Trophy Deer Care
to hang around my studio during deer season. You only need to bring one thing—your nose. A hosed-out deer will announce its presence from several feet away.
It has been argued that professional packing houses wash beef carcasses, so why should hunters not wash deer? I once visited such an establishment. First, immediately after being dispatched, the animal is hung on a rail. The body is immediately skinned, hosed off, and while still hanging from the rail, is promptly moved into cold storage. This process is simply not available to the average hunter.
All that is necessary is a split pelvic bone, legs open and allowing air circulation to dry out any remaining fluids.
The third aspect of good care is aging. I wholeheartedly support hanging a deer for at least a week, assuming the air temperature is reasonably cool. How cool depends on the average hourly temperature within a 24-hour period. For example, I have hung deer when the temperature during the afternoon reached 65 degrees. However, during the night, the temperature declined to the upper 30s. The previously mentioned 65 degrees occurred at 2:30 p.m. and lasted only an hour or so before declining. The internal temperature of the deer never rose above 40 degrees.
Aging should not be done until after the cape and head are removed for mounting.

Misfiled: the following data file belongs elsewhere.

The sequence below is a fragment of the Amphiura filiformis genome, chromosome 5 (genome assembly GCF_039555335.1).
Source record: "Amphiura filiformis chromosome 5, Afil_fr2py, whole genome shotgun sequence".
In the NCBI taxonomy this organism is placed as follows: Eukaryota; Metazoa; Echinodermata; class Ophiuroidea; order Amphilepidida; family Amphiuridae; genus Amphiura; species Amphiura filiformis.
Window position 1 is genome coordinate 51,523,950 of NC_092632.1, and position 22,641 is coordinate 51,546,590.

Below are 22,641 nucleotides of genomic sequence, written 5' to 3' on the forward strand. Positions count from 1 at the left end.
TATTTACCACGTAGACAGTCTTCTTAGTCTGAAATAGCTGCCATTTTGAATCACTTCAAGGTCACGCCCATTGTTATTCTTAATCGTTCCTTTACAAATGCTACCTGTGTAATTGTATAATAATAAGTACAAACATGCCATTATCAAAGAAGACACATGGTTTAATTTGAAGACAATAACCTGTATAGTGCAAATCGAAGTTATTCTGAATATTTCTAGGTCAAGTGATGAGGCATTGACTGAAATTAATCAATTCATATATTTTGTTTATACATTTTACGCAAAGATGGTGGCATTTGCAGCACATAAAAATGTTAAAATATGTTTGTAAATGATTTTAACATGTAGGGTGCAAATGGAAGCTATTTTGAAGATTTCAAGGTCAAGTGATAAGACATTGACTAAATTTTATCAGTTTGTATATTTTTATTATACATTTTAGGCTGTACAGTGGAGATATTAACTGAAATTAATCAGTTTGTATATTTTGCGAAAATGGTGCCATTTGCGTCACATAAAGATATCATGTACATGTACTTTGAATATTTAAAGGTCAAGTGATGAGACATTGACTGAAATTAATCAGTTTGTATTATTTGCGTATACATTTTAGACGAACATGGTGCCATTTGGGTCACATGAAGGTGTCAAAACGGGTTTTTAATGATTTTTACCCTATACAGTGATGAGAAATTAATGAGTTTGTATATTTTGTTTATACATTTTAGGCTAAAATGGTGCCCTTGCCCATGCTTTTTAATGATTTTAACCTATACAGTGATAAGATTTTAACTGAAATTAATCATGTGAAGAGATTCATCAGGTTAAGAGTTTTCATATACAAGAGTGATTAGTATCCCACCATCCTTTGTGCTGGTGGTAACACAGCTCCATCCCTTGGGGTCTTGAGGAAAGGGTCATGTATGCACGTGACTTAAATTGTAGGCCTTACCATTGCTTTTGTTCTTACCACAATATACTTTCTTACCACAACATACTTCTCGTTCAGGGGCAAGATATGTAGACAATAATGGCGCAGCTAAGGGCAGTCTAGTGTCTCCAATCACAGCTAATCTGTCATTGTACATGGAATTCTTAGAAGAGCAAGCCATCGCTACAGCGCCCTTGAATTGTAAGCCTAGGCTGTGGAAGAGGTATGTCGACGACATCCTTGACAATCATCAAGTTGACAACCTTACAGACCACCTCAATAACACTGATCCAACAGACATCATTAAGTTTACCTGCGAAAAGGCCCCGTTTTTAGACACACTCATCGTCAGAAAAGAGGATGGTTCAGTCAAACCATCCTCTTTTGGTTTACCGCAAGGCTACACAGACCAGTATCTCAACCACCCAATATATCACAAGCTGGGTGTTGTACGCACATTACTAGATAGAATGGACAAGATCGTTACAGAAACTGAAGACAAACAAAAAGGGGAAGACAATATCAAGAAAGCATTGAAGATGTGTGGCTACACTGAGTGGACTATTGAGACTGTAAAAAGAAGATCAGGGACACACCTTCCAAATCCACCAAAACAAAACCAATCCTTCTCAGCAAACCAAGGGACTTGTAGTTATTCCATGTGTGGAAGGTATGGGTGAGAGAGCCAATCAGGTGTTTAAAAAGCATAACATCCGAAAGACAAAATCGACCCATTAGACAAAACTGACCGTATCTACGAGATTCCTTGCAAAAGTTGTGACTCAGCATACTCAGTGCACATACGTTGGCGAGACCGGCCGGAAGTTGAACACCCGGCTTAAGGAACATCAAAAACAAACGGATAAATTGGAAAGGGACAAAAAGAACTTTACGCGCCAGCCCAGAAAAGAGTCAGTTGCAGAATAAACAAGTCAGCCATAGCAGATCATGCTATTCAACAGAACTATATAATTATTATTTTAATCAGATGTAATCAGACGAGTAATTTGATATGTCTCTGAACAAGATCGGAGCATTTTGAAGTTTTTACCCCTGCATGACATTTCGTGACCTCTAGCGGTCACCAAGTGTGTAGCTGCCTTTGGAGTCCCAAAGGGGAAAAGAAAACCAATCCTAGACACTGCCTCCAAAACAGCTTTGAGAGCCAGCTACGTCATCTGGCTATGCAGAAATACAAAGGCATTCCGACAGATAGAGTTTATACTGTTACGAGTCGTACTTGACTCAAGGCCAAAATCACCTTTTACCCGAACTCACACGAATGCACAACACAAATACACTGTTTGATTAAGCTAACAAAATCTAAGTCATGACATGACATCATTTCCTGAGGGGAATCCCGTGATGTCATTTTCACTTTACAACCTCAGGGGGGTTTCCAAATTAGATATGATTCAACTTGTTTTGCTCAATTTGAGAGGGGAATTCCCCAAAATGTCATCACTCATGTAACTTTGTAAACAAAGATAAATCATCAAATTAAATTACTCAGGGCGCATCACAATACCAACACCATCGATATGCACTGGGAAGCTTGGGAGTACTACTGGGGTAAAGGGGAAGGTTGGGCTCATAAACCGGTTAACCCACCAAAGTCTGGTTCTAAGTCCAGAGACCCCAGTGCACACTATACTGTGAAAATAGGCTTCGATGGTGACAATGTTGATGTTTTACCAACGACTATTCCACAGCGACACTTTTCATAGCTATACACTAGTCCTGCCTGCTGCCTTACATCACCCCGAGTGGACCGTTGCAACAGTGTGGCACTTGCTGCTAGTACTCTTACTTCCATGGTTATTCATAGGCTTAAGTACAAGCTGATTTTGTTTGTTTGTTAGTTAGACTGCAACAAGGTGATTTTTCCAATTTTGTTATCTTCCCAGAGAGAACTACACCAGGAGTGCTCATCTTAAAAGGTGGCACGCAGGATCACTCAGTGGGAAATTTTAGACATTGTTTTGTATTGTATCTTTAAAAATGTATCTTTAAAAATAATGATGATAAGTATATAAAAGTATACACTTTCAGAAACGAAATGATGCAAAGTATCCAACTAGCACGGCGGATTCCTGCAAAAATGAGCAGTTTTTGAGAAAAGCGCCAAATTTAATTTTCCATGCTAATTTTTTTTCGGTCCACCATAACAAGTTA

For a modern shoulder mount it is important to stop the ventral incision no higher than the thoracic cavity (see Fig A). Most of the clients I talk to are concerned that this makes it difficult to remove the heart and lungs. However, the removal of the heart and lungs is completely unnecessary. The highest populations of bacteria and cause for spoilage lie below the diaphragm. It is only necessary to remove the stomach, intestines, etc. Later, after the animal is caped, the chest cavity may be opened and the heart, lungs and esophagus removed.
First, the trachea and esophagus need to be removed before hanging. This can only be done by first removing the skin (cape). Second, the aging process causes breakdown of the tissues, which tenderizes the meat. The unintended consequence could be the deterioration of the skin which would result in hair slippage. Take the deer to a taxidermist first. After caping, the carcass can be hung. I have used bags made out of old cotton bed sheets. The animal is completely enclosed in